Thursday, October 22 2020


Farewell to a heart-warming kitchen

Update: March, 31/2019 - 07:00
Welcoming: The signature decoration of Top Chef. Photos courtesy of the restaurant
Viet Nam News

By Nguyễn Mỹ Hà

When you write a review, you’d want to write about a new restaurant opening up, or a new menu at an age-old house with an established reputation, or a famous chef concocting a new fusion dish. This time, I’d like to write about a neighbourhood restaurant that is going to close in a few weeks. So I will not review it in the usual way, with prices attached to each and every dish.

Top Chef restaurant is an upscale, trendy joint that serves western food to local clientele in addition to a modern well-equipped cooking school. This model is not new to Hà Nội – Hoa Sữa Vocational School used to teach disadvantaged students and has their own restaurant. The same goes for KOTO, Know One Teach One and Reach, which serves Japanese food in town.

In the past two or three years, Top Chef has added Vietnamese food to its menu and everybody loved it.

We go there for weekend brunch, where each weekend they have different noodle soups available, fish noodle soup this week and beef phở, or chicken bún thang the next. It was convenient for families as it’s too early to cook in the morning. Coffee Vietnamese style or a cappuccino, or milk tea Taiwanese style, which school children love, so you kind of have everything for everyone in one place.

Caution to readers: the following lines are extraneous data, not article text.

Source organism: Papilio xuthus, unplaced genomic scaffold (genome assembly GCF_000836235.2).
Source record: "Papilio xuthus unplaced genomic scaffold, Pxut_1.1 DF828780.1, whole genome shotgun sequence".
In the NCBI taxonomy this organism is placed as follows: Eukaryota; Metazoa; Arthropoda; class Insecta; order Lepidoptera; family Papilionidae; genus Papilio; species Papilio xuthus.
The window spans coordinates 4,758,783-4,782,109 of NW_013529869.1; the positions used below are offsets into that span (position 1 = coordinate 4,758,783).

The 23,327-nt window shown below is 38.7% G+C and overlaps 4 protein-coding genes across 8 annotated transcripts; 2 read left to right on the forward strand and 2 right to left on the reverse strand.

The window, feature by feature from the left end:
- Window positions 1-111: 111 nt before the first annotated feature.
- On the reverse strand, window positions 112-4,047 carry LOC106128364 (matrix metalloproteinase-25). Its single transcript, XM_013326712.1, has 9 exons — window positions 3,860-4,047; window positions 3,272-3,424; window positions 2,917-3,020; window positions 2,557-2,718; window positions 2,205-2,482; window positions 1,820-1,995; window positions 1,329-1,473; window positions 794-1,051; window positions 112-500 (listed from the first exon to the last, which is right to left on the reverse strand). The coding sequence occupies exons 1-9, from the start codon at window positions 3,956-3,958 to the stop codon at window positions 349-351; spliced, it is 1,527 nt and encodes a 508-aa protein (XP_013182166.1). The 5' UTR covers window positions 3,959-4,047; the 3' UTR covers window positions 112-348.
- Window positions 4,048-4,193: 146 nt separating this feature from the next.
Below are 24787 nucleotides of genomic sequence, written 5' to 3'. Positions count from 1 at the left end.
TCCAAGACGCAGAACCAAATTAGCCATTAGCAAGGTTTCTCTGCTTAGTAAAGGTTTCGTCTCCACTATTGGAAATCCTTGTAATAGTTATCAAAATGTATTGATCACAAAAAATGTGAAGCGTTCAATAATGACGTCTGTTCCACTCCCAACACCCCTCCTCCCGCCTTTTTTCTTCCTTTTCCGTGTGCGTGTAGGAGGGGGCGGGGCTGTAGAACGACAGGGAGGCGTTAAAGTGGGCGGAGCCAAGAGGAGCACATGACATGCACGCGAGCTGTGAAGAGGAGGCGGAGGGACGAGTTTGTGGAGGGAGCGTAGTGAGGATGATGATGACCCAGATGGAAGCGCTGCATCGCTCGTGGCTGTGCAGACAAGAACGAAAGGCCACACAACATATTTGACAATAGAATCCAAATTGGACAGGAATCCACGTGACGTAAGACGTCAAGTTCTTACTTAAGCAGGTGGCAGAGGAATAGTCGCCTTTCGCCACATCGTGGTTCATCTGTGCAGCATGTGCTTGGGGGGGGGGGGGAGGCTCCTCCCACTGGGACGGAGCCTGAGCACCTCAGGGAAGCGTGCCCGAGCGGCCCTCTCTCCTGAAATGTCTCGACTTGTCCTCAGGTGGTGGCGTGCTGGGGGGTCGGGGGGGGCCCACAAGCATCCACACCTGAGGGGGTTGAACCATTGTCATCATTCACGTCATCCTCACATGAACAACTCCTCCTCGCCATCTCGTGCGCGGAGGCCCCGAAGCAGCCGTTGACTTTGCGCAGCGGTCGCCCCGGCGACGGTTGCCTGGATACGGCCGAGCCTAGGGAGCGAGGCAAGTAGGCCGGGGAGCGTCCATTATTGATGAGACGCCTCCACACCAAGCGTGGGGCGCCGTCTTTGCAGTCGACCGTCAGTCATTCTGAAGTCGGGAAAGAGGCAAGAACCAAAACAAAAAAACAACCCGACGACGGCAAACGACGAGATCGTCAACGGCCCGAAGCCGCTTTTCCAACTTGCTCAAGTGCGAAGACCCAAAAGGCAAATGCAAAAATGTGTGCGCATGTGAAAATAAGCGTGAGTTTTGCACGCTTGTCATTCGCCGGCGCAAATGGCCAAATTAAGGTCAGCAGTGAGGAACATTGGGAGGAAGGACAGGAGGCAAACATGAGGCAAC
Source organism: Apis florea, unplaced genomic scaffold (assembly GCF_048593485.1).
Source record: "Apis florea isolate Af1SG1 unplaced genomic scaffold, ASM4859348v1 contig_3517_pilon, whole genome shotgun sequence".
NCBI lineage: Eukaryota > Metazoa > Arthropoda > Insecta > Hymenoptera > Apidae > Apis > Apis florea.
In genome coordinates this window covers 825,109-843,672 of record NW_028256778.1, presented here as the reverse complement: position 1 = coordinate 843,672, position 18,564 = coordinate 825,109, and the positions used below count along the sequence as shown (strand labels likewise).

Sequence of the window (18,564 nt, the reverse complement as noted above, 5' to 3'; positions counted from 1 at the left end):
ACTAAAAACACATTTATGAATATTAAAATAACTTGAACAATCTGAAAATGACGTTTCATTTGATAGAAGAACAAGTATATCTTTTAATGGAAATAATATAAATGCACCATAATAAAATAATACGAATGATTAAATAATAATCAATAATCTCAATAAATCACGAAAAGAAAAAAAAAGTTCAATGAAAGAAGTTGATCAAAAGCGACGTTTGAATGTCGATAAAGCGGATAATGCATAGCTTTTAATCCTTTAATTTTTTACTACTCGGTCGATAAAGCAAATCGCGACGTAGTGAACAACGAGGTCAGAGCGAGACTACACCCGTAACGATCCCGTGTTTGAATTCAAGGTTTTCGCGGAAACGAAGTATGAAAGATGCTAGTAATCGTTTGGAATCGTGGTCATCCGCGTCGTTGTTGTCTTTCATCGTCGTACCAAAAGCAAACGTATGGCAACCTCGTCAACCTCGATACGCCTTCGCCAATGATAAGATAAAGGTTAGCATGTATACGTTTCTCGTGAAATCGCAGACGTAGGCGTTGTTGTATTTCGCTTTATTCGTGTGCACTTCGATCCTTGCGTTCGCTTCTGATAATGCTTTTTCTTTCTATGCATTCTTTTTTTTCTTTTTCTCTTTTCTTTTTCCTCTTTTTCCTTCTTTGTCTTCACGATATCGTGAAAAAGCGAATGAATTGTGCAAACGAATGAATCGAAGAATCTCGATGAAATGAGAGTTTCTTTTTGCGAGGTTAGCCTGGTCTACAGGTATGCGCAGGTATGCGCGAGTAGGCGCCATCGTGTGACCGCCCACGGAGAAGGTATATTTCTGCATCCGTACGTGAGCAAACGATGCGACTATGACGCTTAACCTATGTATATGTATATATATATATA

Top Chef has an extensive menu of stir-fries, pasta and rice for quick lunches priced affordably in the mid-range compared to other eateries.

We go there for special family celebrations and birthdays, to celebrate good grades at school or relax after a bad day.

Top Chef kid’s menu is the best. Our neighbourhood children love its pizza and pasta and always want to have birthday parties there.

Decorated creatively with just the table ware of bowls, soup cups and dishes, the restaurant can be a cool backdrop for young people to check in online.

Plain lights are on at night all year round, which gives the window a heart-warming glow every time we pass.

Fully equipped: Top Chef boasts a modern and well-equipped kitchen.
Great spread: Besides dining in, the restaurant also offers a catering service.

We celebrate our kids’ basketball victories there, as well as ballet and dance performances. Every summer our swimming championship has its party catered at the pool side.

They donate to the children’s Mid-Autumn festival, Christmas events and it hosts a culinary booth every Tết (Lunar New Year).

Top Chef is so much part of our lives we barely recognised it until it announced its closure.

“How sad,” exclaimed a diner who takes her family of three young kids there every Saturday. “I will miss their soups and coffee, pastas and pizza, oh, their duck confit and salmon.”

When we wanted a Vietnamese national dish that involved pig guts cooked in a particular way, they so kindly cooked it for us and charged a modest service fee, which made everyone happy.

“Can we bring mắm tôm (shrimp paste) into your restaurant?” we asked because many upscale restaurants restrict the use of shrimp paste due to its pungent fragrance. “Yes, you can,” was an answer that surprised us all and we feel thankful until this day.

Minh Khôi, a sixth grader, remembers when he had a cooking class for children at Top Chef a few years back. Now his mom says he makes his favourite dessert at home for the whole family.

“I remember that cold winter day, when the Vietnamese National U23 Football Team played against Uzbekistan in Changzhou, China in January, 2018,” said a man in his mid-40s. Top Chef turned on a giant TV screen for people in the neighbourhood to watch that football game, which saw the Vietnamese team lose 2-3 but win the hearts of millions viewers. — VNS

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